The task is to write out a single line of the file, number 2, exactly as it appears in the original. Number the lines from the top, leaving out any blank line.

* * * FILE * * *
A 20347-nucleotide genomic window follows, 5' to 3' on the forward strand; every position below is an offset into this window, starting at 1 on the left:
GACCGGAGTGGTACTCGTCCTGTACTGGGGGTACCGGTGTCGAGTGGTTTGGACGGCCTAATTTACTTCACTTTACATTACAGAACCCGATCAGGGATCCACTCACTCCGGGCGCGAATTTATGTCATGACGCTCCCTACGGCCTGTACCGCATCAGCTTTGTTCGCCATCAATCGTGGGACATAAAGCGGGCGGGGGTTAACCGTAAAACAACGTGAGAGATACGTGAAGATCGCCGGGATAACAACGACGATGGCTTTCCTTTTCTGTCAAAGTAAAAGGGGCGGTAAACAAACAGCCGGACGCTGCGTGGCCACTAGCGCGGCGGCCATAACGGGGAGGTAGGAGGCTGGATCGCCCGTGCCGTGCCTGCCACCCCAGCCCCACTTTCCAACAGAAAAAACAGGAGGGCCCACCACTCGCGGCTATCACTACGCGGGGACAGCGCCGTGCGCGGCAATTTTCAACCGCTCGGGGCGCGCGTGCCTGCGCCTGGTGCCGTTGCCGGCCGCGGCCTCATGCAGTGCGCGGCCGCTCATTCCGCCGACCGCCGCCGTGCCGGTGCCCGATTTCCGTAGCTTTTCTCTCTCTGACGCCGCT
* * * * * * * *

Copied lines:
GACCGGAGTGGTACTCGTCCTGTACTGGGGGTACCGGTGTCGAGTGGTTTGGACGGCCTAATTTACTTCACTTTACATTACAGAACCCGATCAGGGATCCACTCACTCCGGGCGCGAATTTATGTCATGACGCTCCCTACGGCCTGTACCGCATCAGCTTTGTTCGCCATCAATCGTGGGACATAAAGCGGGCGGGGGTTAACCGTAAAACAACGTGAGAGATACGTGAAGATCGCCGGGATAACAACGACGATGGCTTTCCTTTTCTGTCAAAGTAAAAGGGGCGGTAAACAAACAGCCGGACGCTGCGTGGCCACTAGCGCGGCGGCCATAACGGGGAGGTAGGAGGCTGGATCGCCCGTGCCGTGCCTGCCACCCCAGCCCCACTTTCCAACAGAAAAAACAGGAGGGCCCACCACTCGCGGCTATCACTACGCGGGGACAGCGCCGTGCGCGGCAATTTTCAACCGCTCGGGGCGCGCGTGCCTGCGCCTGGTGCCGTTGCCGGCCGCGGCCTCATGCAGTGCGCGGCCGCTCATTCCGCCGACCGCCGCCGTGCCGGTGCCCGATTTCCGTAGCTTTTCTCTCTCTGACGCCGCT